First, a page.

But happy are your eyes, says Jesus to his disciples, because they see, your ears, because they hear. What is it that the disciples see and hear, that other people do not? Not just the precise interpretation of this parable, surely, but the interpretation of all God’s words and works. Above all, those who have received the gift of faith accept and see and hear Jesus. There is no need for them to understand everything. But they trust, as little children trust their parents. And trusting Jesus, they are happy, blessed, indeed. In Jesus they know that God is their Father, as he is the Father of Jesus, and that he is love. In Jesus they know that God draws life out of death; that evil will be, has been overcome; and that sin can be, has been forgiven. In Jesus they know that life does have a meaning, does make sense, is going in a direction, and that direction is towards eternal blessedness, eternal life, joy and glory without end. In Jesus, too, those who have received the gift of faith are able to glimpse something of the mysteries of the Kingdom. They know, at least, that God’s Kingdom is possessed not so much by the rich as by the poor; not so much by those possessing all the advantages of life, as by those who suffer, or are persecuted, or who hunger and thirst for righteousness, or who mourn; not by the proud, but by the humble.
Jesus said, “Imagine a sower going out to sow”.
The image of the sower sowing his seed remains endlessly evocative for us, even though nowadays, unfortunately, with modern agriculture we never see it being done. Nevertheless: we who are Christians, who know the parable so well, who have heard it so many times, can somehow never hear it again without being stirred. Jesus tells his disciples that the seed is the word of the Kingdom; that is, his own word, his own witness, ultimately himself. We want to receive this word. Yet how well we know that we are not the perfect seed bed we should be! How easily we allow our hearts to become cluttered up by our attachments or worries or temptations, so that the hoped for fruits of holiness are not produced as they should be! Then also we reflect on how Jesus casts abroad his seed in us, in order that we might continue his work in the world. So the parable of the sower is also a clarion call to the Church, to all of us, to evangelise! Somehow we have to find ways to proclaim Jesus in our own times. Somehow we have to communicate to people our own conviction, itself a gift of the Holy Spirit: that God exists; that he is good; that he has come to us in Jesus Christ, in order to forgive our sins, and to draw us to himself; to give us eternal life.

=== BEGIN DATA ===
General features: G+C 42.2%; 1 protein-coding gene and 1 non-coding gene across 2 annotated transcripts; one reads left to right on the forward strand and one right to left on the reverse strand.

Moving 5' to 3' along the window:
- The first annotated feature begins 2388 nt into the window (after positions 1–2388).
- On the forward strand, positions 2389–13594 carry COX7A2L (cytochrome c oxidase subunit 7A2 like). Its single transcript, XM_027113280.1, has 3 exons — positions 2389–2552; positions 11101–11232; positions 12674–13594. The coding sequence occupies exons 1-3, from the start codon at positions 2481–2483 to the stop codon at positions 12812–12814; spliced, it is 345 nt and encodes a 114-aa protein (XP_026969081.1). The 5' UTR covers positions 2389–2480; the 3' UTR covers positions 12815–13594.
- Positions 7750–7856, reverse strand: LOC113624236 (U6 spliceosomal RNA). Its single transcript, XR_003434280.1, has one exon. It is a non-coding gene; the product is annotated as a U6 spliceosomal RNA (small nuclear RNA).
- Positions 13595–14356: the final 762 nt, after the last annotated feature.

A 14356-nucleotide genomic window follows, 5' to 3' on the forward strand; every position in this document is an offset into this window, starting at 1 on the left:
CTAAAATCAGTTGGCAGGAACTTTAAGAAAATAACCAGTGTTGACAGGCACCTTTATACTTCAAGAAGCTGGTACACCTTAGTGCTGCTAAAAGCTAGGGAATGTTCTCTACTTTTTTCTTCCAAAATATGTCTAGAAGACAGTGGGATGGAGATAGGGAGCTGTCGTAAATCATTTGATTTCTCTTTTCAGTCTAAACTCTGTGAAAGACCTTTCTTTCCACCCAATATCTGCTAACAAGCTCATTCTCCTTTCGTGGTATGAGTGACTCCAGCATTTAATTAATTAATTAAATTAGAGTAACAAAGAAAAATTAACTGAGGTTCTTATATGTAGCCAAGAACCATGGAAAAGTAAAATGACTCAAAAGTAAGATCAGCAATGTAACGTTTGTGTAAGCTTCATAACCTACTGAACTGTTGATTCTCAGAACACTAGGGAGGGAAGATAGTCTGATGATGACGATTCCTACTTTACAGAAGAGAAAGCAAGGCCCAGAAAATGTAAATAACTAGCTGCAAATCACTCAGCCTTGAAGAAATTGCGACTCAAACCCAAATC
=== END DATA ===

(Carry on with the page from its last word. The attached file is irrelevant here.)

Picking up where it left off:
One of the most effective ways we have of welcoming the seeds of the Kingdom is by coming to Mass. Here amid the assembly of the faithful we worship God in the power of the Holy Spirit. Here we hear his word in Holy Scripture; here we offer him the sacrifice of our salvation, and here we meet Jesus himself in the Blessed Sacrament. So today once again we beg the Lord to give us the grace we need truly to listen to him and to hear, truly to see him and understand, so that we can be converted by him, and healed.